More clients than ever before can consult with a nurse by phone following a new initiative that Family Planning nursing leader Rose Stewart helped develop.
Rose Stewart’s position description “Responsible for nursing staff clinical practice and professional development” sums up her role in just a few words, but it doesn’t describe her passion for making Family Planning clinic services as easy as possible for clients to access. For some clients, this now means they don’t need to come into a clinic at all.
National nurse advisor Stewart, alongside National Medical Director Dr Christine Roke, has driven the clinical aspects of a new phone consultation service, which allows an increasing number of clients to “be seen” by phone.
Phone consultation services require a balance between ease of access and appropriate clinical management.
“Phone consultation development was underpinned by our strategic focus to make it as easy as possible for young people, particularly rangatahi Māori, to use our services,” says Stewart.
Consulting by phone was originally only offered to clients wanting the emergency contraceptive pill or a contraceptive pill repeat. This service has now expanded by stages to include contraceptive pill repeats, emergency contraception, condoms, consultations prior to contraceptive implants or IUDs, and discussions of contraceptive options.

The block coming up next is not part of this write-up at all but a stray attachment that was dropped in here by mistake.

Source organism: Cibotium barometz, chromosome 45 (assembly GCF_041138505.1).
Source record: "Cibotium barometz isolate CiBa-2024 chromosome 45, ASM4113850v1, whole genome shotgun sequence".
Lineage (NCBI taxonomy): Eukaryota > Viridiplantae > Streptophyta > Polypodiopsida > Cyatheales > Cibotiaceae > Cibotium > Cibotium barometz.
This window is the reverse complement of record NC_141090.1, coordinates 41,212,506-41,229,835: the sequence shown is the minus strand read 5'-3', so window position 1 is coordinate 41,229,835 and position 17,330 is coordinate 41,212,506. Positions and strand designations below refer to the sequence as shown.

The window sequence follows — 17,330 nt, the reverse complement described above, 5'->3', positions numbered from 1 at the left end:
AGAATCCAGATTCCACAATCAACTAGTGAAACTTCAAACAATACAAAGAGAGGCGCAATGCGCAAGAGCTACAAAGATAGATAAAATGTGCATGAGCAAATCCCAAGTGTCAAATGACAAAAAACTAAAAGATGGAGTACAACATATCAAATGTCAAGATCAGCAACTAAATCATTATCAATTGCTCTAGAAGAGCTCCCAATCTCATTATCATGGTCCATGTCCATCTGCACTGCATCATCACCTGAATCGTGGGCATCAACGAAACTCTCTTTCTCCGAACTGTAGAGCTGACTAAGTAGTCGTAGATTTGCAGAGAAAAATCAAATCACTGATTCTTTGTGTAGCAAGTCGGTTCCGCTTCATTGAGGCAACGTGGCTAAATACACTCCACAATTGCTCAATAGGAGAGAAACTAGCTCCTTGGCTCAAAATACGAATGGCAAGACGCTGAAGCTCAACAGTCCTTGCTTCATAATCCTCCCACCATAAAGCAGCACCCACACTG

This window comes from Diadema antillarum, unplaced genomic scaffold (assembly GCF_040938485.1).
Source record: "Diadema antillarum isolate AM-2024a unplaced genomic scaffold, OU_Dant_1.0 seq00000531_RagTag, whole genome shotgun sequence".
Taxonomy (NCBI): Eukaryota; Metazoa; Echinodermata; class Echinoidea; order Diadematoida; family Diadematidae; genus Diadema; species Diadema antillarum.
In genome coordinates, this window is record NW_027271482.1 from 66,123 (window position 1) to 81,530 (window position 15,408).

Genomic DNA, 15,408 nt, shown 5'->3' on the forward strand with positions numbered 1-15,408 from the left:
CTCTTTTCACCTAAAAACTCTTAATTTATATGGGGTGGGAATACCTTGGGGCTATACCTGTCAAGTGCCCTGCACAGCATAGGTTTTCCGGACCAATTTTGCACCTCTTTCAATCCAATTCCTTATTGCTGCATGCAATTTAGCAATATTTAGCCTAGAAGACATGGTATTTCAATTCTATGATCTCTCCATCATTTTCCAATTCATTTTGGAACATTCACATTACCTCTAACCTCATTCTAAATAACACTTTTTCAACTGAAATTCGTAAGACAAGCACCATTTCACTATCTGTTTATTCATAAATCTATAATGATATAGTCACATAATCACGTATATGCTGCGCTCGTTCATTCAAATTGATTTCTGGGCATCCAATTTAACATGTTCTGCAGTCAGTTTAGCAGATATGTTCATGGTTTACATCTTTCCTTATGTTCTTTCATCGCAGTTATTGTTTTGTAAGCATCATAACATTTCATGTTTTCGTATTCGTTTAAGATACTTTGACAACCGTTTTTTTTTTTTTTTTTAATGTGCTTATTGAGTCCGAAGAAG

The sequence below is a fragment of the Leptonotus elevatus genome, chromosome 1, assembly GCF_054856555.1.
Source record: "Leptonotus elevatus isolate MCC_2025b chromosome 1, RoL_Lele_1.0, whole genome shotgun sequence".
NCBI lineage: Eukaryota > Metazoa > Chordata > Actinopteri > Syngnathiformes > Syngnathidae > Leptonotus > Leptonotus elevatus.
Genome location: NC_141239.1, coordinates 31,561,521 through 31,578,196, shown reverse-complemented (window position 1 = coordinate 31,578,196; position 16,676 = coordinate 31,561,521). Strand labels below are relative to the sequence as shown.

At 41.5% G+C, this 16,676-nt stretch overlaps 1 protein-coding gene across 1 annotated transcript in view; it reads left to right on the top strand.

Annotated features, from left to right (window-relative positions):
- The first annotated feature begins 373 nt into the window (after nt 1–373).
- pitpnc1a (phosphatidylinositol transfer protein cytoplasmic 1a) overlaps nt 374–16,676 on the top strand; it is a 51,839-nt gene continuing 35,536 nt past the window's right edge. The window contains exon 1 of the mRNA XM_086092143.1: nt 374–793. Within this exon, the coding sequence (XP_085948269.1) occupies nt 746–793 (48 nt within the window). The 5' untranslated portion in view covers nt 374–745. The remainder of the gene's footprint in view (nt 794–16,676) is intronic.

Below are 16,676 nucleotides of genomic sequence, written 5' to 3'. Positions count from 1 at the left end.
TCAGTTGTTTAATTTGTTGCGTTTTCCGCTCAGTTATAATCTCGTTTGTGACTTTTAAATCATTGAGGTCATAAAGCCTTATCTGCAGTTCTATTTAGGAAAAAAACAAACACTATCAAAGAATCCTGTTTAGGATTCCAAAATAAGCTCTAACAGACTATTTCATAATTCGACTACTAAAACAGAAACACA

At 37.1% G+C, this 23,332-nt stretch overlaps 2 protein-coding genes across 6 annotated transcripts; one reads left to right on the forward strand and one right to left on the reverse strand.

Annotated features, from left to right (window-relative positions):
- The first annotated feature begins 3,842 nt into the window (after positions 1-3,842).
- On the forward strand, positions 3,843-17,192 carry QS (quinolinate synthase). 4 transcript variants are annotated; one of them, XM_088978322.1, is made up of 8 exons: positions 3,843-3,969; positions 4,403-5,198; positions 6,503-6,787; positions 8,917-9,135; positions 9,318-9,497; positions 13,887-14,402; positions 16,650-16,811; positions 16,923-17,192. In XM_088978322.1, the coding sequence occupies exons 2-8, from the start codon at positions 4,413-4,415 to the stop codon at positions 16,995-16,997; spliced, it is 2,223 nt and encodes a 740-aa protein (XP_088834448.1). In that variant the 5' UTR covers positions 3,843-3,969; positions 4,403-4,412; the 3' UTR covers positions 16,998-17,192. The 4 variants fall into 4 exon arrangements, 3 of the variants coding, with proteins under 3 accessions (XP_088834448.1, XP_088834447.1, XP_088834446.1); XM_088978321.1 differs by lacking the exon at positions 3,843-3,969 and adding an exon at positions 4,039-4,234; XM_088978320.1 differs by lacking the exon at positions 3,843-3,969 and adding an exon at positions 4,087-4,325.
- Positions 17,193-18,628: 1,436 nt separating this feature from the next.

And there is more to come. These services are free for New Zealand residents 21 years or under and are paid for by debit or credit card for those aged 22 years or over.
Stewart is very focused on improving women’s choice and autonomy in sexual and reproductive health.
“Women have a lot to manage in their lives in terms of their fertility and they need all the help we can give them,” she says.
“For women who live remotely; women who cannot afford childcare or transport; women who cannot get time away from work to attend appointments – being able to have a phone consultation might make all the difference in the world.
“It could be the difference between rapid repeat pregnancies or a pregnancy gap chosen by the woman; heavy periods better managed that allow her to have fewer sick days away from work – there are all sorts of scenarios where providing that help can make a real difference in women’s lives.”